Bradley R. Blankenship is a first-time author working on multiple manuscripts while taking his big leap into self-publishing. Using his small business front of Remverse Studios, he works with friends and colleagues to deliver new story experiences, including YouTube AV Books, cross-media tie-ins, accompanying sketch work and behind the scenes articles, and mascot promotions.
The stories he loves to tell blend elements of fantasy, science fiction, horror, and thrillers. Though he maintains several wikis of knowledge about worlds and ideas from unpublished short stories and novellas, his ambition is to craft multiple series of books set in his larger world setting, the Remi's Cross Saga.
At an early age, Brad found his passion for reading while struggling through instruction manuals and onscreen text with his favorite video games Final Fantasy and The Legend of Zelda. As he grew up, he poured over every fantasy novel he could get while enjoying the self-same attractions that drew him into stories both as a concept and device for expression. In high school, this transitioned into writing small screenplays and dramas to portray during late-night tabletop sessions. These ideas then transformed into his first short stories and novellas in college, culminating in a need to express the worlds and adventures in his mind.
Brad finds much of his inspiration in video games, anime, a broad spectrum of fiction, and mythology. He enjoys trying new writing techniques, telling stories from different perspectives, and worldbuilding.
He currently resides in Seattle, WA, with his girlfriend Ami and two cats, Edgar and Irkalla.
“A confrontation between beings of order and chaos endangers a remote humanoid village in this fantasy series opener... The finale, packed with Clive Barker–style phantasmagoria, is a gory bow atop all that’s come before it.
A vivid fantasy with shocks that accompany the author’s inventiveness.”
– Kirkus Reviews
A confrontation between beings of order and chaos endangers a remote humanoid village in this fantasy series opener.
The Hyunisti talvuo live in a canopy village of the Lorinian Witchwood. Among them is a hermit named Elis Renai. She’s adopted an orphan named Rais and is the lover of Neris, a Delvori healer recently arrived at the village. Neris and her brother, Nerin, joined the Hyunisti six months ago. Neris cares for a mysterious patient known as the Virage, who has a demon “claw” on his left hand. She keeps him comatose with herbal potions. Her brother, meanwhile, is under the sway of imprisoned wizard Lord Madrus Ohran, who wants Nerin to “overthrow the false kings of humankind” on the road to greater power. Nerin chooses women from among those he sleeps with to sacrifice to Ohran in an underground fortress that once “served as a seat of magic” to the Emri, powerful talvuo ancestors. One woman Nerin hasn’t yet rendered loyal but must for the sake of his machinations is Elis. She’s the only Hyun unaffected by a curse that quickly ages everyone else in the village. Elis’ relationship with Neris isn’t rattled by the healer’s brother but by the sleeping man, once he wakes. This is Davnian, who, with his clawed hand, is the former lover of Neris and, as the Virage, capable of halting Ohran’s plans. Above the planet, a space station watches the proceedings after a destructive run-in with the Virage.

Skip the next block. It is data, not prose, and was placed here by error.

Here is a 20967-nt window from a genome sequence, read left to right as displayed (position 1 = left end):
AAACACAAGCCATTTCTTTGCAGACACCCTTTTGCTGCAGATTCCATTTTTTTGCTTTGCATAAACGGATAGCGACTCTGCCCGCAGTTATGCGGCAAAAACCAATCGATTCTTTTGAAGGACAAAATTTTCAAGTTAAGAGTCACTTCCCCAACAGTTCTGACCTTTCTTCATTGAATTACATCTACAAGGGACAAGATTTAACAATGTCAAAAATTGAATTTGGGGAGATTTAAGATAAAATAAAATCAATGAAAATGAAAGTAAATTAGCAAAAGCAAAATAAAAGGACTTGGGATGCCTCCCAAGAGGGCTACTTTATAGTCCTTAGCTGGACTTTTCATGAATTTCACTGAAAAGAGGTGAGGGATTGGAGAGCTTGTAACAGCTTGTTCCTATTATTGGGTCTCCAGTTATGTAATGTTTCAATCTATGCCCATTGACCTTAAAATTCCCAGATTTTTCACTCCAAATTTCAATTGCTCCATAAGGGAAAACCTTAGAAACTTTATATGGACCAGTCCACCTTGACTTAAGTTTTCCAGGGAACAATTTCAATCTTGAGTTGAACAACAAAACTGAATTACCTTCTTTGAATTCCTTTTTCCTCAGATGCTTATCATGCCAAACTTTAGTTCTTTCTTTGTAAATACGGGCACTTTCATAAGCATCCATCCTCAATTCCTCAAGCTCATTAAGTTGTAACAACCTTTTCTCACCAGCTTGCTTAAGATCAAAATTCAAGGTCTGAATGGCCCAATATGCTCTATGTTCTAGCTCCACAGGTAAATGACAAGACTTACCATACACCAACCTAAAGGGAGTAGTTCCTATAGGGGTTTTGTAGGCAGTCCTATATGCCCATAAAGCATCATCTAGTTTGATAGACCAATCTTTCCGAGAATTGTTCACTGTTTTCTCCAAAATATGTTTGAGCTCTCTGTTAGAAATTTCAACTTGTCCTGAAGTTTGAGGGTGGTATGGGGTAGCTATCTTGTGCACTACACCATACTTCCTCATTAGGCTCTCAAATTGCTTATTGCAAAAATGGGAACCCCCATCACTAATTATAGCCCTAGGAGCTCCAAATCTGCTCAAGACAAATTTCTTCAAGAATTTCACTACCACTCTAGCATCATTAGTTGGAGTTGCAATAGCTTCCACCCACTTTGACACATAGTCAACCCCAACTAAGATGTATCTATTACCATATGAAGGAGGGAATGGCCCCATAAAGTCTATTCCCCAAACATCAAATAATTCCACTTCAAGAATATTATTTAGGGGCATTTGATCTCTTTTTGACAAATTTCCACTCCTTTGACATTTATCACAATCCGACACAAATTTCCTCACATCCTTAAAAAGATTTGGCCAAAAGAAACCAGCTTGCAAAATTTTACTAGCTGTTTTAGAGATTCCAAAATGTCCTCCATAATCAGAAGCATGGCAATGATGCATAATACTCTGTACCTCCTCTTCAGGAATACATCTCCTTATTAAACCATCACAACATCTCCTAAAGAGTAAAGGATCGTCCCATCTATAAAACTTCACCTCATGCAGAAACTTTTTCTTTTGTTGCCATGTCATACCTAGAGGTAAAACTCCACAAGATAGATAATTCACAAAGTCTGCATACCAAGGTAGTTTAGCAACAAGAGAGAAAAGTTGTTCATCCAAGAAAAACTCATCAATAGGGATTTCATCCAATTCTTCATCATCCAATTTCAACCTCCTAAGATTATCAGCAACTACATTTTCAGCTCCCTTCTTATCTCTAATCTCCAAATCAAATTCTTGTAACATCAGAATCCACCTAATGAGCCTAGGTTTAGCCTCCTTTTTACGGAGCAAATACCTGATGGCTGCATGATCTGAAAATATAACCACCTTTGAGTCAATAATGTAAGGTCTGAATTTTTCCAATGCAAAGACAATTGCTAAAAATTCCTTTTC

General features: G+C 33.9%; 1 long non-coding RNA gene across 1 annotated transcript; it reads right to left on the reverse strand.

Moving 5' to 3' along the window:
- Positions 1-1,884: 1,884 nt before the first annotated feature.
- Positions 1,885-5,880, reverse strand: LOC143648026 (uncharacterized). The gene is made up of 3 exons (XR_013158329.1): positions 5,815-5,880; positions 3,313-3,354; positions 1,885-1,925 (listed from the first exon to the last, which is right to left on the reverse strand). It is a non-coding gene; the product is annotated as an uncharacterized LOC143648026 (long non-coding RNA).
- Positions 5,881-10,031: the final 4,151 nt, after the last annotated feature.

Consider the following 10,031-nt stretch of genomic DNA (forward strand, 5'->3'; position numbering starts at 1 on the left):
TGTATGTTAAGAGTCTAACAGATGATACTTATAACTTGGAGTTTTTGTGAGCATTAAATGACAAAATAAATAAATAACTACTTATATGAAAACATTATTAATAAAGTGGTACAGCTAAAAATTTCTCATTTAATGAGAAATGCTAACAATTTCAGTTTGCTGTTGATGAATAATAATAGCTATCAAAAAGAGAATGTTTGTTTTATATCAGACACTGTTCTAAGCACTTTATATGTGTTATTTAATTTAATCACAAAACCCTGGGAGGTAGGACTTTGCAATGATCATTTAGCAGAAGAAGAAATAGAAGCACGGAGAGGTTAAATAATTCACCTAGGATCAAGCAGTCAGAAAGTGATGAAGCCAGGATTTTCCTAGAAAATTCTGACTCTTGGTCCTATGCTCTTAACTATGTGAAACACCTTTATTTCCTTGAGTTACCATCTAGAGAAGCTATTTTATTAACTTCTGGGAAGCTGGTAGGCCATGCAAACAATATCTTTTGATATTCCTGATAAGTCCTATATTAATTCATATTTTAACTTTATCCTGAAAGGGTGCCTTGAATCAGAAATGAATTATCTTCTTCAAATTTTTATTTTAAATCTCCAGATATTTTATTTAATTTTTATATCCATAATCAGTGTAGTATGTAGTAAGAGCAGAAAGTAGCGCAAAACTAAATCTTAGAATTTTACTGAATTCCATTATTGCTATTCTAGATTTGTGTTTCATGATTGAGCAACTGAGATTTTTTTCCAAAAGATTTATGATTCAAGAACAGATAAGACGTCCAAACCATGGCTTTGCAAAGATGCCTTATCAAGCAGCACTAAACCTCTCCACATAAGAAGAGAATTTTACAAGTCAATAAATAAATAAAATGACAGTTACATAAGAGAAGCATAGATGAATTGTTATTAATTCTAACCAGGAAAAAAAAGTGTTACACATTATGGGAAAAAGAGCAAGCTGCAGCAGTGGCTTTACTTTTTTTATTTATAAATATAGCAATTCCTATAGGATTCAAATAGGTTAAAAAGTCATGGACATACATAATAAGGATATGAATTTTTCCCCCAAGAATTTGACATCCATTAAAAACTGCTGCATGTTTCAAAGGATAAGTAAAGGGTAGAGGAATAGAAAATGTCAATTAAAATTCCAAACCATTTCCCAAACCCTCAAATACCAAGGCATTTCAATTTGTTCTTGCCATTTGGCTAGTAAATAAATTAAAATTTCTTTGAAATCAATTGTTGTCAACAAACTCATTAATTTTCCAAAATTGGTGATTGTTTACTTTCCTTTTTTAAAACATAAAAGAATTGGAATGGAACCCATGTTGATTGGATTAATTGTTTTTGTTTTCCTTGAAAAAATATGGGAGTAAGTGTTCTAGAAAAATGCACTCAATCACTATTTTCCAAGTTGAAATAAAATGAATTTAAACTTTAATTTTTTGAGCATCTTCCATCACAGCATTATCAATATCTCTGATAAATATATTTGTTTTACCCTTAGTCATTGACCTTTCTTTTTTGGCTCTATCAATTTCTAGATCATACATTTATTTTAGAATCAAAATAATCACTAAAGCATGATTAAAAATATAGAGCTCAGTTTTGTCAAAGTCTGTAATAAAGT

Blankenship opens his series unconventionally with a scene of nightmarish SF. Aboard the Ientec Prime space station, the android GH-199076492 is corrupted and destroyed by the invasive entity Sael. A grisly moment of bodily possession unfolds as “beneath her torn skin and coagulating ochre gel, small cables and wires slithered.” Most of the rest of the narrative happens in the Witchwood among the elflike talvuo, who live in lavishly carved tree abodes and have furry, triangular ears like dogs. The author keeps the true nature of Davnian hidden early in the narrative, offering chapters from his dream-locked perspective under the heading “Unknown,” with his blackened claw adding an ambiguous element of menace to the waking world. But Nerin is a clear villain who scorns not only the Hyun as pawns to seduce and control, but also women in general: “Passivity was a common trait of the finer sex, something he lamented but could not help but exploit.” Throughout, readers will notice an escalating sexual motif. Neris isn’t just the lover of Elis, but also of Davnian and a hunter named Bedimer, all the while erotically manipulating her brother. Lines like “She let out a low, guttural growl, surrendering to her ravenous desire” paint Neris as an effective seductress. Yet a later scene of juvenile rape erodes the novel’s escapist potential, and it seems as if Blankenship is testing his audience’s tolerance for depravity. The finale, packed with Clive Barker–style phantasmagoria, is a gory bow atop all that’s come before it.
A vivid fantasy with shocks that accompany the author’s inventiveness.
Pub Date: Sept. 15, 2020
Page count: 476pp
Publisher: Remverse Studios
Review Posted Online: Nov. 20, 2020
Live in Seattle, WA; From Broken Arrow, OK
Toss up between the duo Margaret Weis & Tracy Hickman, Stephen King, J.R.R. Tolkien, and Kikuchi Hideyuki
"Test of the Twins" from the Dragonlance Legends Trilogy or "House of Leaves" (leaning more towards the latter)
Favorite line from a book
"The man in black fled across the desert, and the gunslinger followed" -- The Gunslinger, Dark Tower Book 1
Unexpected skill or talent
Passion in life
Create unique worlds and stories for others to engage with.
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